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[First published in a brochure to accompany an exhibition of Eyland paintings with Joseph Sherman poems curated by Terry Graff for the Confederation Centre Art Gallery & Museum in Charlottetown, Prince Edward Island in 1998. This first exhibition of this ongoing project is now part of the Confederation Centre's permanent collection. ]

As a child in the late 1950s and early 1960s, I lived in West Germany. My father was in the Canadian Air Force, which was part of the Allied occupation. According to my mother and father, the Germans were anxious to forget the War, and perhaps not surprisingly, no German they ever met admitted any involvement in Nazism to them.

In 1988 I participated in an exchange exhibition which involved artists from Halifax, Canada and Lublin, Poland. The political focus at the time was not on World War II, of course, but on Poland's recent emergence from communism. Given the political awareness of many of the Canadian and Polish artists in the Halifax/Lublin show, however, I found it strange that none of them--including myself--felt they had any reason to remind anybody that the Lublin region was the Holocaust's dead centre. Perhaps the historical forgetting is understandable.

I lived in Cambridge, England in 1992 as the Yugoslavian situation exploded and the term "ethnic cleansing" was coined. It was getting close to a half century since the end of the War and Nazism was again on the rise in Europe: fascism seemed on the verge of a big revival. The defeat of communist dictators was being trumpeted by the neo-conservative press in glowing allegories of free markets and plenty. The remnants of history were being mopped up. Such euphoric fantasies dominated public discourse.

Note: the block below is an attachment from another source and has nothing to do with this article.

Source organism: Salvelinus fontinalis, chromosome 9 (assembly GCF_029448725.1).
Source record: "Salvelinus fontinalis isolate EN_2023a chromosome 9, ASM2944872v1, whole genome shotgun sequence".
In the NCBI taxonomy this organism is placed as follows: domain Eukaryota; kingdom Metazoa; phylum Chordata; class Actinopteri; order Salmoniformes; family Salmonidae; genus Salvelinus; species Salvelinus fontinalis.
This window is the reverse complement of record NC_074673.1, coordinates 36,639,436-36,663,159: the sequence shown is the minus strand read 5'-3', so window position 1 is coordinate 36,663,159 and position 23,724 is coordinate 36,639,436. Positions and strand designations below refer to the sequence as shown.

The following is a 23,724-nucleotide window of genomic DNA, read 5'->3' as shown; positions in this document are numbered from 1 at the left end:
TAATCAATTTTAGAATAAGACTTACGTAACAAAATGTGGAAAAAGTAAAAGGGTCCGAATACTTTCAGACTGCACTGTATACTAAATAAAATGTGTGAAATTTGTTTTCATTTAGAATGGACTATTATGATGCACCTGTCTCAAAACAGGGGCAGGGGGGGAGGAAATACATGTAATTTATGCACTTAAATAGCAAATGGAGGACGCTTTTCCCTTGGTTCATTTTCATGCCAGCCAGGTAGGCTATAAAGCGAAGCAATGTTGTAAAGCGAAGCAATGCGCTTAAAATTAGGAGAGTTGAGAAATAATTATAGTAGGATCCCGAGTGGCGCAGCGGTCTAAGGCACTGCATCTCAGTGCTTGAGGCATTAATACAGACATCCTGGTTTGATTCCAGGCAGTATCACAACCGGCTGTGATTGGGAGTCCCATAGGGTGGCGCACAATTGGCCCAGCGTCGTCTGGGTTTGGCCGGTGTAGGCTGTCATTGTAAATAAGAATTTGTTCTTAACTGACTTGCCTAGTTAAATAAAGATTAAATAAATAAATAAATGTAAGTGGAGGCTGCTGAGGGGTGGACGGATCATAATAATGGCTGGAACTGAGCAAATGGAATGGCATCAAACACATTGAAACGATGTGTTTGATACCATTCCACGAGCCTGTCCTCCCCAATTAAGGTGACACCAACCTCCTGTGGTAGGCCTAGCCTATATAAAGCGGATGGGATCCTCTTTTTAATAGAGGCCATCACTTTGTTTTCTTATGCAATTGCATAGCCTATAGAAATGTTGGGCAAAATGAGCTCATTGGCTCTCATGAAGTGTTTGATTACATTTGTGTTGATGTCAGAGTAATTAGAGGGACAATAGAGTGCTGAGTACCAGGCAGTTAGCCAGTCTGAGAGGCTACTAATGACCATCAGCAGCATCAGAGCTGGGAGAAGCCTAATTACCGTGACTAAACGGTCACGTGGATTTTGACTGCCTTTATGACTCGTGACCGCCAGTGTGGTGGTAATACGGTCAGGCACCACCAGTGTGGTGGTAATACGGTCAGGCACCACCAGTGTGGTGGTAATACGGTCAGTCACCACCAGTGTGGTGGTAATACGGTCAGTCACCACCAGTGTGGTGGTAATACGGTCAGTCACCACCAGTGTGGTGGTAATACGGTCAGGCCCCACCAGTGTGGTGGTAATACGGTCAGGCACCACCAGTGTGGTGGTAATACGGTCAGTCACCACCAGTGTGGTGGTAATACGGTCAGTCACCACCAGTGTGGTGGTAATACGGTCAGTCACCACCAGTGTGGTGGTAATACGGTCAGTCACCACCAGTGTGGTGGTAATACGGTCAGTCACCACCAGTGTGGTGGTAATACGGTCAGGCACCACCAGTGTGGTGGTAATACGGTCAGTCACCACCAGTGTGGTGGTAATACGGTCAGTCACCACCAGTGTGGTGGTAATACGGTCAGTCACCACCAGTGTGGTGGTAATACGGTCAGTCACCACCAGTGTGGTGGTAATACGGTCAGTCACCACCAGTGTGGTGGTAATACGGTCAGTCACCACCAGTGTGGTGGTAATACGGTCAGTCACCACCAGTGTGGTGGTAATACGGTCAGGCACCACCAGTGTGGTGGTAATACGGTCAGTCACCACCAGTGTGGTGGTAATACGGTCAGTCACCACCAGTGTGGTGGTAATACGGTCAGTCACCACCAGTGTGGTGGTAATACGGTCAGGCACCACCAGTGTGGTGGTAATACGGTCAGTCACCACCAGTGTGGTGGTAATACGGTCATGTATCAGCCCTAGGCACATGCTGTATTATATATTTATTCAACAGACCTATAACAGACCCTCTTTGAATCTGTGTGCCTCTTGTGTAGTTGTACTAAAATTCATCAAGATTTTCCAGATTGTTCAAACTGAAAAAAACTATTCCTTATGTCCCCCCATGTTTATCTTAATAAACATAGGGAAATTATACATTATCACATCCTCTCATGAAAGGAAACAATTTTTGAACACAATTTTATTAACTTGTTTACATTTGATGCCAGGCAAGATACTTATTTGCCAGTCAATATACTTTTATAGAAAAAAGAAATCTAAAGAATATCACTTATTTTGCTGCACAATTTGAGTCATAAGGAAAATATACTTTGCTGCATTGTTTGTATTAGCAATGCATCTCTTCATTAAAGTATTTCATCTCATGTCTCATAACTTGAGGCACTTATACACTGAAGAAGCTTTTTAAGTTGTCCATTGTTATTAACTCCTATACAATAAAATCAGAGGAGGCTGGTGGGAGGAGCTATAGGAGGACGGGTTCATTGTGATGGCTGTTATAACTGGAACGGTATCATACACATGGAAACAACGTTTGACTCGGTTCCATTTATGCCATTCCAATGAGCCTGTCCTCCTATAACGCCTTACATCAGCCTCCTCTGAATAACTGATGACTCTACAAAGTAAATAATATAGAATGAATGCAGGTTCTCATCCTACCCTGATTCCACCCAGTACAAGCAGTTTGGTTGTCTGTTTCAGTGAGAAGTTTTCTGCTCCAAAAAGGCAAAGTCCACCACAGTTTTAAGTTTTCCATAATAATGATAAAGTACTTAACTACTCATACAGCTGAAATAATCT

Clearly it was a time for some active remembering, and there were no excuses for me this time. But how does one best remember as an artist? In the intellectual world of 1992, post-structuralism and deconstruction were beginning to be criticized for their deleterious effects on the academic practice of history. If, for example, texts are infinitely mutable, how might records of the Holocaust be believed once an elderly generation of survivors were gone? Strong people can insist on the truth of their experience with living breath, but these strong people were fast disappearing.

Artistic problems about remembrance seemed to converge in me in England in 1992. These were the sparks: Joe's Wallenberg book, my perception of a crisis in cultural theory, the neo-conservative political climate, and most of all, my acute awareness that I lived within driving distance, at least as Canadians reckon it, of Bosnia, were genocidal strong men were doing their business with impunity.

I got copies of Primo Levi's books and Martin Gilbert's chronicle of the Holocaust from one of the Cambridge book stores, and I read them carefully. I read Joe's book carefully, too, because I felt that his retelling the facts through poetry was very clever. Sherman is right in implying that Wallenberg has to be "imagined" by a new generation, just as Gilbert was right to have soberly and methodically provided the facts so that such imaginings could be made by people like Joe and myself, who were not witnesses.

I wanted to put Joe's poetry and my paintings together. I made new paintings, and I chose paintings from my past work which I thought could be, as Joe put it, "a gloss" on his book and on Wallenberg's life.

Only one or two of the Wallenberg paintings has been made from a model or visual source of any kind. In the past few years most of my paintings appear to me as I make them: in a way I watch them being made. These are not conventional illustrations, because they resist certain kinds of closure in relation to the poems. They run parallel to Joe's Wallenberg poems with no one-to-one connection.
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